200-MW wind farm rejected by Ohio Power Siting Board

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In a rare move, the Ohio Power Siting Board denied an application to build a 200 megawatt wind farm in Seneca and Sandusky counties, finding the proposal would not serve the public interest and could not minimize its environmental impacts.

The Republic Wind project would have put 50 wind turbines in a 24,000-acre area in Adams, Pleasant, Reed, Scipio and Thompson townships in Seneca County and York Township in Sandusky.

“It is very important that we at the power siting board take input from local residents and governments, seriously,” said OPSB chair Jenifer French, in a statement. “The facts in this case, including substantial local government opposition, lead me to believe that, overall, this project is not in the public interest.”

Community activists celebrated the rejection as a win for community voices, while the developer, Apex Clean Energy, cried foul. The Ohio Power Siting Board approves most renewable energy projects that come before it for certification.

Dalton Carr, development manager for Republic Wind, called the rejection arbitrary and said, in a statement, the decision was a “shocking departure from the previous OPSB decisions.”

The project was the target of strong opposition from local residents and a grassroots group called the Seneca Anti-Wind Union. A vast majority of the people who testified at the public hearing for the project were opposed to it, the OPSB opinion order noted.

Deciding factors

The decision came down to underground rock formations. The project would have been built over karst geological formations. Karst is made up of soluble rock, like limestone, that can often result in sinkholes and caves. It’s ideal for storing water as an aquifer. According to the National Park Service, about 40% of groundwater used for drinking comes from karst aquifers.

Residents were concerned that sinking the turbine pilings into the ground could damage the karst formations, and therefore, damage or contaminate their private wells fed by the karst aquifer. Many local government officials also voiced opposition to the project.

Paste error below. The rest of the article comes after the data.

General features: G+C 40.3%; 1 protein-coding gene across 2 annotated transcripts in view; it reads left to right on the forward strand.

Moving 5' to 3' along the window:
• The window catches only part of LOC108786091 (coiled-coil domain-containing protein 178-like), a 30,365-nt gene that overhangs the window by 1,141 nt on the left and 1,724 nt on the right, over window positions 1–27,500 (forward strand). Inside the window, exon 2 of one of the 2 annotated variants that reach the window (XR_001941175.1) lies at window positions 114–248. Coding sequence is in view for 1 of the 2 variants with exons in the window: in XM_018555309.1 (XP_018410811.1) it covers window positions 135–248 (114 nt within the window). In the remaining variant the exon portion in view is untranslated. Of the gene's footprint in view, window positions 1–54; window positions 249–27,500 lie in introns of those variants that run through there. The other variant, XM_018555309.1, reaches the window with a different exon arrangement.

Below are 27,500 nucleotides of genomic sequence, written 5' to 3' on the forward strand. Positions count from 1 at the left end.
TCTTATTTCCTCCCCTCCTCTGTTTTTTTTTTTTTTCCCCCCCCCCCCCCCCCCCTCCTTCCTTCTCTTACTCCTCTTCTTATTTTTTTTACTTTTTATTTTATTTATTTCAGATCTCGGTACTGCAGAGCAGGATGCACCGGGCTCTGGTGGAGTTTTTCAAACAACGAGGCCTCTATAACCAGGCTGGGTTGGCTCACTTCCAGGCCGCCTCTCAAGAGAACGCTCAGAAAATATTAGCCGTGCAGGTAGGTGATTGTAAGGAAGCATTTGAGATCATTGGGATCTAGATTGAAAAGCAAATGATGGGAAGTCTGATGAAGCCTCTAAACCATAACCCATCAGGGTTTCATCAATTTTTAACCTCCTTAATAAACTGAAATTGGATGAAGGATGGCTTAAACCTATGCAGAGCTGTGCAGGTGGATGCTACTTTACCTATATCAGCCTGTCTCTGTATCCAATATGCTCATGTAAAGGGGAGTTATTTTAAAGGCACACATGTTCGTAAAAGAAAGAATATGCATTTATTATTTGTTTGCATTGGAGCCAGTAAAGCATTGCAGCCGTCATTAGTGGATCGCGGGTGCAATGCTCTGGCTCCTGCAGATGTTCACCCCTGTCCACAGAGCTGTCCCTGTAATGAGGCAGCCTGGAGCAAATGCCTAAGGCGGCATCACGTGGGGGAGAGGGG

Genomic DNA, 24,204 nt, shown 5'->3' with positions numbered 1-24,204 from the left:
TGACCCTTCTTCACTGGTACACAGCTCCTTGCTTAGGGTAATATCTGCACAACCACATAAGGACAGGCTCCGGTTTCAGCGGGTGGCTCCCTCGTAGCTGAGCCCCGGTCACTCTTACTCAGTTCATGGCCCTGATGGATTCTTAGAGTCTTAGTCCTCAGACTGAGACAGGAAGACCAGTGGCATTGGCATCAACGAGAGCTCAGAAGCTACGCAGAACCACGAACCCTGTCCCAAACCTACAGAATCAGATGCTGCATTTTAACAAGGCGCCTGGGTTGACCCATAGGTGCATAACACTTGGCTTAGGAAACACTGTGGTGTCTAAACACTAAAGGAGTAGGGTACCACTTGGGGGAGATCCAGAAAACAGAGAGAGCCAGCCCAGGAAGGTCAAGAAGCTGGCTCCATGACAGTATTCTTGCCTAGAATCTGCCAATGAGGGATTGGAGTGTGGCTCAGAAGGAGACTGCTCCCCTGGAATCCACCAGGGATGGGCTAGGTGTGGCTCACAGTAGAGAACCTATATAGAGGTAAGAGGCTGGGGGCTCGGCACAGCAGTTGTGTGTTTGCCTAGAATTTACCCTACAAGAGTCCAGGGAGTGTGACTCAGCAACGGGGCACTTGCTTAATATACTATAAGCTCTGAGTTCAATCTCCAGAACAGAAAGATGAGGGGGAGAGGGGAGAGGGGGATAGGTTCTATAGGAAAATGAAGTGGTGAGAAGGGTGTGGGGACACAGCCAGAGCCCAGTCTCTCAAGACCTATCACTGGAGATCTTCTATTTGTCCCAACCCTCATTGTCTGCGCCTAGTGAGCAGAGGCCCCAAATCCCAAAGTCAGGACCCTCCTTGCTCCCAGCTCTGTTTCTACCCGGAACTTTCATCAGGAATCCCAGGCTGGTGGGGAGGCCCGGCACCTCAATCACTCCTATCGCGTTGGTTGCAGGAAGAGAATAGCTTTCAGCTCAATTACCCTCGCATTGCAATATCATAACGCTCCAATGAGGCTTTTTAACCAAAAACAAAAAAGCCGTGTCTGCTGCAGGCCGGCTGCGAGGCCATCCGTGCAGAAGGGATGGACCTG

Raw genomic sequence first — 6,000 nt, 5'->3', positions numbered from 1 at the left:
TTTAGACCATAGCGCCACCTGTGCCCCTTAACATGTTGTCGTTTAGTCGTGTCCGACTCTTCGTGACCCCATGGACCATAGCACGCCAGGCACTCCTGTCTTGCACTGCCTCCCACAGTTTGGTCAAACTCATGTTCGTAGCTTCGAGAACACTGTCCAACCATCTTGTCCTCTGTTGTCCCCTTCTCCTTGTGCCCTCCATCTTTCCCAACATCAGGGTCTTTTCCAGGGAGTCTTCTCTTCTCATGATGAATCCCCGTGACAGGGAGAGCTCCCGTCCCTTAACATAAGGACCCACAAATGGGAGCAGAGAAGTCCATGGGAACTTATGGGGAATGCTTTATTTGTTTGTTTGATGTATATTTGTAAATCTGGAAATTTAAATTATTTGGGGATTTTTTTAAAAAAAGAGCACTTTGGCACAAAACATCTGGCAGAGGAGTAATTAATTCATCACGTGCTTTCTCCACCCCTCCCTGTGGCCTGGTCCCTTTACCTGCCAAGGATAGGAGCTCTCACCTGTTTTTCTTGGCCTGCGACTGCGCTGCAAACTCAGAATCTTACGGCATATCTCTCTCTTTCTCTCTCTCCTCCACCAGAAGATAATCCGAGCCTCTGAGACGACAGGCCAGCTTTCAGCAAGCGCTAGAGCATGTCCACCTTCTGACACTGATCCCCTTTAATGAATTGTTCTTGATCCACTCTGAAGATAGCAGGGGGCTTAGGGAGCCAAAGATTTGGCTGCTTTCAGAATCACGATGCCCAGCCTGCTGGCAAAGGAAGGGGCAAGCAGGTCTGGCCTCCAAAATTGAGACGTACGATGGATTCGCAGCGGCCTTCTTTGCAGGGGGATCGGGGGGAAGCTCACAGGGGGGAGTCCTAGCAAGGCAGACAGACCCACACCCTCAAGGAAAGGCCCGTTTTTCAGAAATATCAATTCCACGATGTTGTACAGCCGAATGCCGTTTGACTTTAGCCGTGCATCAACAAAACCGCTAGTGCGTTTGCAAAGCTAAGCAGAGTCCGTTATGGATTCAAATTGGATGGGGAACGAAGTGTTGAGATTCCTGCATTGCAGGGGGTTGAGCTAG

The OPSB agreed, finding “insufficient evidence to determine that the project could be built without harming the environment and properly serving the public interest.” The application was denied June 24.

Republic Wind has 30 days to appeal the decision. Carr said they would be appealing immediately.

“The project has a tremendous amount of support with more than 200 participating landowners, and the fact that a vocal minority of wind opponents could influence the OPSB in this manner certainly makes us wonder if a backroom political deal has been struck,” Carr said.

Other projects approved

The OPSB approved three other renewable energy projects during its June 24 meeting: Angelina Solar and Alamo Solar, in Preble County, and Emerson Creek Wind, in Erie and Huron counties.

Angelina Solar is a 80-MW project that will sit on about 827 acres in Israel and Dixon townships. Alamo solar is a 70-MW project that will sit on about 919 acres in Gasper and Washington townships.

Emerson Creek is a 297-MW wind farm in Groton and Oxford townships, in Erie County, and Lyme, Norwich, Richmond, Ridgefield and Sherman townships, in Huron County. The board modified the agreement to remove eight turbines that were planned to sit on suspected karst formations. The project, also developed by Apex Clean Energy, will include up to 71 turbines on about 32,000 acres of leased land.

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Rachel is a reporter with Farm and Dairy and a graduate of Clarion University of Pennsylvania. She married a fourth-generation beef and sheep farmer and settled down in her hometown in Beaver County. Before coming to Farm and Dairy, she worked at several daily and weekly newspapers throughout Western Pennsylvania covering everything from education and community news to police and courts.

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